CROYDON IN CRISIS: The disparity in provision of leisure facilities between the north and south of the borough has sent mayoral candidates trying to make a budget splash. By WALTER CRONXITE, Political Editor
The Tory opposition group at the Town Hall, after voting in favour of the Labour-controlled council’s budgets in 2019 and 2020, before the borough went bust, are tonight taking a different tack, aimed at wrong-footing Hamida Ali’s majority group.
Jason Perry, the leader of the Conservative minority group on the council, has put forward a costed and paid-for plan that could see Purley Leisure Centre re-open by the end of 2024, using more than £3million set aside in community funds paid for by developers.
The Tory plan has even been signed-off and approved as viable by Richard Ennis, the recently departed finance director. They claim that the money they would use is not being taken away from any other part of the council budgets and has never been earmarked for other projects.
The move has already sent Val Shawcross, the Labour mayoral candidate, scurrying south to Purley to record a video outlining her own plans for a new Purley pool.
Shawcross, too, wants to use money from the Community Infrastructure Levy, but not, as the Tory amendment proposes, to repair and reopen the pool. Shawcross now suggests using the developers’ money “to fund a feasibility study to kick-start a project to redevelop the existing site and provide a brand-new quality state-of-the-art facility”.
It appears to be a kick-it-into-the-long-grass move by Shawcross, and some way short of definitely reopening the pool or providing a replacement. The pledge that Shawcross made in November, when seeking selection by Labour as the party’s candidate, now generates a 404 page error on her website.
While the Tory make-do-and-mend proposal would still take two years to deliver, Shawcross admits that under her plan it could be up to five years before the south of the borough once again has a swimming pool and public gym facility.
But Shawcross has, at least, looked at Purley Pool as a mayoral election issue. Her Labour Party colleagues who currently run the council, such as council leader Hamida Ali and her cabinet member responsible for sport, Oliver “Shitshow” Lewis, have remained entirely silent on the matter, with no proposal for the venue’s future.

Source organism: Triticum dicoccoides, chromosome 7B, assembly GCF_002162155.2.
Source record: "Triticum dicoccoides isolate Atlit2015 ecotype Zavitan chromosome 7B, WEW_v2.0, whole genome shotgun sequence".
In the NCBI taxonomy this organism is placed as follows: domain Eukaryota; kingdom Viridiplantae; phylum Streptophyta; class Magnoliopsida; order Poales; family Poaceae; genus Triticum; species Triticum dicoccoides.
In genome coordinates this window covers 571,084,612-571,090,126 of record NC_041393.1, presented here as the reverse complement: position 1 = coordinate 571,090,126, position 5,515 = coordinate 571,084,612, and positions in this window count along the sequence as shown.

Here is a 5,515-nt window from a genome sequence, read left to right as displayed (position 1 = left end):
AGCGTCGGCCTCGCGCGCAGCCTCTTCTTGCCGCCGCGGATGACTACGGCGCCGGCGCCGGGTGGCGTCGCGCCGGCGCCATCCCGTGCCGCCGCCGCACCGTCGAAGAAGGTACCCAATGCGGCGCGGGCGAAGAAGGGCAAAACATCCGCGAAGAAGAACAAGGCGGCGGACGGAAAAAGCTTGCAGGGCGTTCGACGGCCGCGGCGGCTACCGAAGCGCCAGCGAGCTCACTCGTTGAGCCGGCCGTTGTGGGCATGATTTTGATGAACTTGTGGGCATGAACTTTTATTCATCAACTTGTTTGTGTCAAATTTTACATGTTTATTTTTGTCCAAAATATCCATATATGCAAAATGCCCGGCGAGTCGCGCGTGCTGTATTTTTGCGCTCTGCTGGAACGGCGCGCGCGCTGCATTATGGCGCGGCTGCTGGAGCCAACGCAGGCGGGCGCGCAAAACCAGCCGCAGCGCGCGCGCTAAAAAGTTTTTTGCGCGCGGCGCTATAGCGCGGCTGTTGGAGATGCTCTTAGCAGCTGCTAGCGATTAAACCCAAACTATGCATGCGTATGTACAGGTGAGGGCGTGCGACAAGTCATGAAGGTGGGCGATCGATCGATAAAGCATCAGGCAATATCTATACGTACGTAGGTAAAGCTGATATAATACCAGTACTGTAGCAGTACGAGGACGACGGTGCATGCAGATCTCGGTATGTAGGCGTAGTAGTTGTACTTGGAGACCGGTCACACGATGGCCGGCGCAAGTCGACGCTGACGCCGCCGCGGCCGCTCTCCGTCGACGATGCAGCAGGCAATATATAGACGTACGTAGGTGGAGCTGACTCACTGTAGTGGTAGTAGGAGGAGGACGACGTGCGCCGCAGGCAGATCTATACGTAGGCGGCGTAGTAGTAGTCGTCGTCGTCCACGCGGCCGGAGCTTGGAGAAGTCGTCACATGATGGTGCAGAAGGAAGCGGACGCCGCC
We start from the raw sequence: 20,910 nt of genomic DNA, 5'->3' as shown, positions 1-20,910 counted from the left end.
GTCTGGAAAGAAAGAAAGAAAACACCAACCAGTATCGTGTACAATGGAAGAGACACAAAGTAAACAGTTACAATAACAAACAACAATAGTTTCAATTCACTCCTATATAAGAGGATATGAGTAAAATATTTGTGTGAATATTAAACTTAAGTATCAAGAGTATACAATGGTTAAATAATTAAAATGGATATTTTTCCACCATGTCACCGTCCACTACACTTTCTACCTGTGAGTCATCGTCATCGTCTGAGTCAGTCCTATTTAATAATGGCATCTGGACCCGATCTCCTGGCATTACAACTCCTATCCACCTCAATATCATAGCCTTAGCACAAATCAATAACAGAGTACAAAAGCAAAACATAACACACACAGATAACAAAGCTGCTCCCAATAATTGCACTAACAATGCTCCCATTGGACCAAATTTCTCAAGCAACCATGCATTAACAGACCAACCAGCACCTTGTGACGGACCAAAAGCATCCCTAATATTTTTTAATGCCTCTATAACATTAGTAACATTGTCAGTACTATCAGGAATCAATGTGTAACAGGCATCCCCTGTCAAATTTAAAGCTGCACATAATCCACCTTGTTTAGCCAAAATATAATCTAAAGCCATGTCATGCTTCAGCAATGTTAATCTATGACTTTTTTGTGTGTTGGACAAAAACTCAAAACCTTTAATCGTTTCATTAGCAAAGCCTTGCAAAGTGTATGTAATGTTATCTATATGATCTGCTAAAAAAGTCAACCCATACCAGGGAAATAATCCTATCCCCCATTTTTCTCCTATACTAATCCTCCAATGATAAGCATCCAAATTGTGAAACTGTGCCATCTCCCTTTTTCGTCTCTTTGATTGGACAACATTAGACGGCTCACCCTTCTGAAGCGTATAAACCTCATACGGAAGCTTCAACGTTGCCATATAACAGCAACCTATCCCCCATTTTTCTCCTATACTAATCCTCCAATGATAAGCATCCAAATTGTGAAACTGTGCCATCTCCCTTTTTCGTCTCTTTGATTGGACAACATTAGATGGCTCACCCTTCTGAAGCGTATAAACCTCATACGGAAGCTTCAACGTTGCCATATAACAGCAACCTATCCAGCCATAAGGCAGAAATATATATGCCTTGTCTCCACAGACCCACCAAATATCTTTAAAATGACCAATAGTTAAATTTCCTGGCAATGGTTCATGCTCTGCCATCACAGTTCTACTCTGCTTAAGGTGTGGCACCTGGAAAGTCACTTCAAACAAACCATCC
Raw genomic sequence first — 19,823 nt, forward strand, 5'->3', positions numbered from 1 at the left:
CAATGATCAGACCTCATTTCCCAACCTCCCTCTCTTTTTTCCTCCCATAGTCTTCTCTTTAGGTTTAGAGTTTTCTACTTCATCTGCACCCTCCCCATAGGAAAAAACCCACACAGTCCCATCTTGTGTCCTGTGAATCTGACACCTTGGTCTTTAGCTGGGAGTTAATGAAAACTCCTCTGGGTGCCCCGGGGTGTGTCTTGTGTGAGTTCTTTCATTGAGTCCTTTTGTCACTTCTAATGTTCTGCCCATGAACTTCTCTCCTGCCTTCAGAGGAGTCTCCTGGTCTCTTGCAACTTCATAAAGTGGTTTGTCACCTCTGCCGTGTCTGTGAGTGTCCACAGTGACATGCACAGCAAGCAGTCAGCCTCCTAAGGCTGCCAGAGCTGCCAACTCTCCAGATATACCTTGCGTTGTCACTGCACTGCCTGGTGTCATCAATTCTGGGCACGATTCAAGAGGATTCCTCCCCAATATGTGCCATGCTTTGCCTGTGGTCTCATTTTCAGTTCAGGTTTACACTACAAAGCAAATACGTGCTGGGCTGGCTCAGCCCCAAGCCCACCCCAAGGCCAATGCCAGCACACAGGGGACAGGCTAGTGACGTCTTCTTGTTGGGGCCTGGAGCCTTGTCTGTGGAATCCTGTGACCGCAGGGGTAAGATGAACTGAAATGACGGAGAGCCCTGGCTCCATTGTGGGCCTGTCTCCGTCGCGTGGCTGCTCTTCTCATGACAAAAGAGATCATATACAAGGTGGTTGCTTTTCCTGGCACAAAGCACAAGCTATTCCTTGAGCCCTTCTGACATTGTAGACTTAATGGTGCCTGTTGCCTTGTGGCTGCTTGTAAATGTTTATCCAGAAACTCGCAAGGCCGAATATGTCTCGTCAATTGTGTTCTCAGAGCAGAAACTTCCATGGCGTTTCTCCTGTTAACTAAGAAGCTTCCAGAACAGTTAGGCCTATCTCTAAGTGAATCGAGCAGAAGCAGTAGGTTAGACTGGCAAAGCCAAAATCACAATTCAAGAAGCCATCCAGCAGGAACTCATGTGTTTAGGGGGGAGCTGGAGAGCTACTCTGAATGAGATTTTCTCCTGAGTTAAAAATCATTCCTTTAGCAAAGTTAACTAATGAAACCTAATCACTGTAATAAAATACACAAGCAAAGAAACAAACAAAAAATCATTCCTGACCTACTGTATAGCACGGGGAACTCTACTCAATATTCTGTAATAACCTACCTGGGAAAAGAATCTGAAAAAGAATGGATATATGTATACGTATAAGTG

There has been a near-constant “Save Purley Pool Campaign” over the last decade, and two previous attempts by the council to close the facility. But there’s never been any coherent planning from the Town Hall, under Tory or Labour control, to repair or replace the pool.
Purley Leisure Centre has not re-opened since the first covid lockdown in March 2020. Costly repairs required to the 1970s-built building’s air filtration systems have been put forward among the reasons for its continued closure, which has served to highlight the disparity in public sports provision between the north and south of the borough.
Katharine Street sources suggest that the Purley site, attached to a disused supermarket and multistorey car park, is also wanted by the cash-strapped council for potentially lucrative development, something that is impossible with the leisure centre still operating.
Such an asset disposal – much beloved by Perry’s Tory Party colleagues in government – would also be made impossible if the Croydon Conservatives’ amendment gets passed tonight or, it would seem, if Perry wins the mayoral election on May 5.
The Tory amendment is unusual in that it actually provides a costed and apparently viable proposal, rather than the usual yah-boo political point-scoring that is the nature of these Town Hall moves.
Entitled the “Purely [sic] Pool Refurbishment and Modernisation Project”, the Tory amendment calls the swimming pool saga the worst example of the Labour administration’s “sheer pettiness and vindictiveness”, claiming that the council “pursued a policy of running it down”.
They state, “This amendment seeks to bring Purley Pool back to life, return it to its status as a much-loved and needed local facility, to provide again a suitable place for schoolchildren to learn how to swim and to properly respond to the needs of local residents.”
The Tories claim that their plan to use will provide the money for the required mechanical engineering and refurbishment works necessary to bring the leisure centre back to full operational standard, as well as provide funds for the venue’s operation.
They say that the total cost of the project will be £3.195million spread across four years. The annual running costs of £50,000 will also be met from CIL monies.
The council’s rules for using Community Infrastructure Levy money require, “Provision, improvement, replacement, operation, or maintenance of public sports and leisure.”
The Conservatives say, “This clearly provides for the use of CIL to fund this project.”
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